The story of a well-known artistic family: legendary painter Zdzislaw Beksinski, his wife Zofia and their son Tomasz, a highly-praised music critic and translator. Their lives were far from being usual.
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As renowned painter Zdzislaw Beksinski tapes everything with his beloved camcorder, a 28-year family saga unfolds through his disturbing dystopian paintings, family feuds, near-death experiences, love-hate relations and consecutive funerals. The true story of the artistic Beksinski family: Zdzislaw, his wife Zofia and their talented yet trouble-making son Tomasz. Written by
This movie was one of these which I didn't enjoy much in the beginning but the closer it got to the end the more I started to appreciate it.
This movie is about Polish surrealist painter Zdzislaw Beksinski and his family. I have to say I've never heard of this artist and I have no idea how famous he might be in his homeland. I have a feeling though that the main reason why this movie was made was the extensive video archive he left behind, where he had obsessively recorded his family and everyday events (including very personal ones, like deaths of his loved ones). There's a fair amount of those videos included, which have been recreated with actors, staying true to the poor VCR quality of the originals.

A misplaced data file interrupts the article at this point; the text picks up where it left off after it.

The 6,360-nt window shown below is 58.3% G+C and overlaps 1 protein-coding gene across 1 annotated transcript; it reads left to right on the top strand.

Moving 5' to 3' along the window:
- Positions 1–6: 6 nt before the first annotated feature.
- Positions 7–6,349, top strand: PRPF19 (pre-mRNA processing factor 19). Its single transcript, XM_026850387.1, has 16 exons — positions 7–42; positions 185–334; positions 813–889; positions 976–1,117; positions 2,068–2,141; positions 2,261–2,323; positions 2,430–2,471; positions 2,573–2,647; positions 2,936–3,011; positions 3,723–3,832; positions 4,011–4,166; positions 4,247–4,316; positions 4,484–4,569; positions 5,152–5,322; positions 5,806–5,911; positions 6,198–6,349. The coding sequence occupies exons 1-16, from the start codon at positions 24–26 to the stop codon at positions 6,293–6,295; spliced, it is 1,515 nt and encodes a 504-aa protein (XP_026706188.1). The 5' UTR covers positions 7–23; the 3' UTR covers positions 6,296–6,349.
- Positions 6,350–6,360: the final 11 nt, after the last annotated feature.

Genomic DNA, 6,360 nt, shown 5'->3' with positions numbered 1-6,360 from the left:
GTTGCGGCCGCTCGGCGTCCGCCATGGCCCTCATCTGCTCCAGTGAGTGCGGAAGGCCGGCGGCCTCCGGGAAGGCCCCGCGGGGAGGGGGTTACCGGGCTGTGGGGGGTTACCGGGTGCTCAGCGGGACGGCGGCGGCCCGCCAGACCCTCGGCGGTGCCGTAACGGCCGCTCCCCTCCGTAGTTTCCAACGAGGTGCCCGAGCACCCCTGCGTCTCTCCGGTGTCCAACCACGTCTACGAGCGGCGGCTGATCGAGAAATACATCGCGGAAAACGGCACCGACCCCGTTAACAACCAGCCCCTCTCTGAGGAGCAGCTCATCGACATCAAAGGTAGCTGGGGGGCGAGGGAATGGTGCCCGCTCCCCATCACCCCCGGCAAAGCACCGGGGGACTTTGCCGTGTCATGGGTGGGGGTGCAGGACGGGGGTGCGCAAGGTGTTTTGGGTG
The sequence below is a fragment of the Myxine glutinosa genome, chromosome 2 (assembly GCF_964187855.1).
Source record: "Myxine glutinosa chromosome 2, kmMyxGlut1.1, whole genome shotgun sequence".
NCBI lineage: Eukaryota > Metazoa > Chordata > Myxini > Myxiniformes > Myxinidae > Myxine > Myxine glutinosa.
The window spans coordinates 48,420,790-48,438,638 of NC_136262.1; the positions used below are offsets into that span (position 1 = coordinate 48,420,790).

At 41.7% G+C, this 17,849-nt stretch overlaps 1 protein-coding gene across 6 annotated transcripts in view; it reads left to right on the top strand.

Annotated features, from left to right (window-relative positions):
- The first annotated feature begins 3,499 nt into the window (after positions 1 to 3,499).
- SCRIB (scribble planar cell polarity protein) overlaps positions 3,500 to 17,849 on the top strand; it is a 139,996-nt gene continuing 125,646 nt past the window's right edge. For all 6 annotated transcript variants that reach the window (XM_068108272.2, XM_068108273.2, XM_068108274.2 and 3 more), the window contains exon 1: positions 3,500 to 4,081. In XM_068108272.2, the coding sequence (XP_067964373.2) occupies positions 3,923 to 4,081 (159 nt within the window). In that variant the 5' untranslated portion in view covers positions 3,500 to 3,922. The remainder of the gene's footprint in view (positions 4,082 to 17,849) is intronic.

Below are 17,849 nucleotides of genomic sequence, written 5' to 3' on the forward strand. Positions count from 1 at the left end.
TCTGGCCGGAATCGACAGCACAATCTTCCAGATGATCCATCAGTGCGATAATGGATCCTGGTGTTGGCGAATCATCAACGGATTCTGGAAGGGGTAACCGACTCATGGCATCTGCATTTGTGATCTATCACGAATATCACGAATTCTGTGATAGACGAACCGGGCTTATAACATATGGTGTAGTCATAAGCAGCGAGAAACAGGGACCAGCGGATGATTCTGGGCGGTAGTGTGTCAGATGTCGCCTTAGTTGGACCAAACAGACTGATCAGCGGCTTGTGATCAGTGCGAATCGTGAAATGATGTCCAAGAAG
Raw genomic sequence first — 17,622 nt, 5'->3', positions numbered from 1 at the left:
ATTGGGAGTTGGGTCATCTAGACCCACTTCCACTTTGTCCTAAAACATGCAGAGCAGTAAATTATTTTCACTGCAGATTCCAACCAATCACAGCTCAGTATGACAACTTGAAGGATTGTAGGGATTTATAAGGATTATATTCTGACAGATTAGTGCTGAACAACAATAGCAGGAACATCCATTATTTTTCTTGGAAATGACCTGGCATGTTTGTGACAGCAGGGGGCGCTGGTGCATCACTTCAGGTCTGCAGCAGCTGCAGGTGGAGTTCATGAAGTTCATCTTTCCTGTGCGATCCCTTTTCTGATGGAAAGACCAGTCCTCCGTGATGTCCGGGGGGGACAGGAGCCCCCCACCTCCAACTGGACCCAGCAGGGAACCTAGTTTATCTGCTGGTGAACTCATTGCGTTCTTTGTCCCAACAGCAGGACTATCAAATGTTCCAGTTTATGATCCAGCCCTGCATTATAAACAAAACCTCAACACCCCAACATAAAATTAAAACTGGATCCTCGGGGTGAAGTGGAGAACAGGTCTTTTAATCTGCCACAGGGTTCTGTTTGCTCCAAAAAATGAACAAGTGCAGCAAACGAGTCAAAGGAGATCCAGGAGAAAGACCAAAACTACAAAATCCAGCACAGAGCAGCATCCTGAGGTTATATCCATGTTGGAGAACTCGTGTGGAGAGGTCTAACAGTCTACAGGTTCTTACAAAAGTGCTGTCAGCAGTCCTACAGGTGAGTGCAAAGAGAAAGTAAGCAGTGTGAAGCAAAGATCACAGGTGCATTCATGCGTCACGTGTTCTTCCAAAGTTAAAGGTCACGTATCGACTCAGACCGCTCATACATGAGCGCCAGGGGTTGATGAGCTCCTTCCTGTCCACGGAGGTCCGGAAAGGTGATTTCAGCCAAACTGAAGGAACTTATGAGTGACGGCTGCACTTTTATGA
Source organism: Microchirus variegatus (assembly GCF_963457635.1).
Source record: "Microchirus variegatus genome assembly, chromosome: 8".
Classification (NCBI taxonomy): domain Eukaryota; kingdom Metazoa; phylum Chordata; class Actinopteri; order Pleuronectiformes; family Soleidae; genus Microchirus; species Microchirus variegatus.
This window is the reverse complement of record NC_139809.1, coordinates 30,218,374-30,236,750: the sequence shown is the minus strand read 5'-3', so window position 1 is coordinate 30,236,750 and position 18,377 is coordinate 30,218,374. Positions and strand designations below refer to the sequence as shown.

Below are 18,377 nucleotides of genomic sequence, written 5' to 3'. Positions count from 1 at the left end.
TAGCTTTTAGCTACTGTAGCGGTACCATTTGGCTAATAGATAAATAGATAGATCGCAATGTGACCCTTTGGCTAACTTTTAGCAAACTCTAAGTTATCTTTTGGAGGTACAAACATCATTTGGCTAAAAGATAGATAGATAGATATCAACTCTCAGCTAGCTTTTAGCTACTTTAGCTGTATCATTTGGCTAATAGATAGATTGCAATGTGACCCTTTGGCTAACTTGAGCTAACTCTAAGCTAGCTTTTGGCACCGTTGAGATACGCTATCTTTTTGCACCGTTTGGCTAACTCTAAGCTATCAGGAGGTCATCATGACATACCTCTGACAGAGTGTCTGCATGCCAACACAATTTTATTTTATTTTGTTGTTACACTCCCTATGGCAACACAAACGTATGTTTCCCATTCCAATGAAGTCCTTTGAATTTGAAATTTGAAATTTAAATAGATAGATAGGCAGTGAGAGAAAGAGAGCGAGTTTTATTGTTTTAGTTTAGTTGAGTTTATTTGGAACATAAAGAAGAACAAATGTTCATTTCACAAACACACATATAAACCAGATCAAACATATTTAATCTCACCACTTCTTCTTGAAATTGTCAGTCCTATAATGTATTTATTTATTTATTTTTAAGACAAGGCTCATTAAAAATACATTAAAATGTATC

A short summary: in this movie, much as in life, everyone dies in the end. The film spans 28 years and most of the events we see are somewhat tragic in nature. Zdzislaw, who already looks like a pretty old man in the beginning of this film, ultimately outlives all his family members, only to suffer a violent, ridiculous end.
It must be said though, that the key conflict in this movie boils down to two different approaches to life. One is represented in the humorous stoicism of Zdzislaw, the other in the paranoid suicidal anxiety of his son Tomasz. The father tries to help the son and respect his way of living, although there are moments when it all becomes too much even for him.
Art, music and film all hold an important place in this movie, as these seem to be the tools by which this family tries to rise above the depressive factors ruling their lives. Pretty much the entire movie takes place in drab socialist era apartments (one belonging to Tomasz, the other to his parents) and Beksinski's paintings on the walls of both offer a glimpse of alternate reality, a sort of escape from the mundane suffering.
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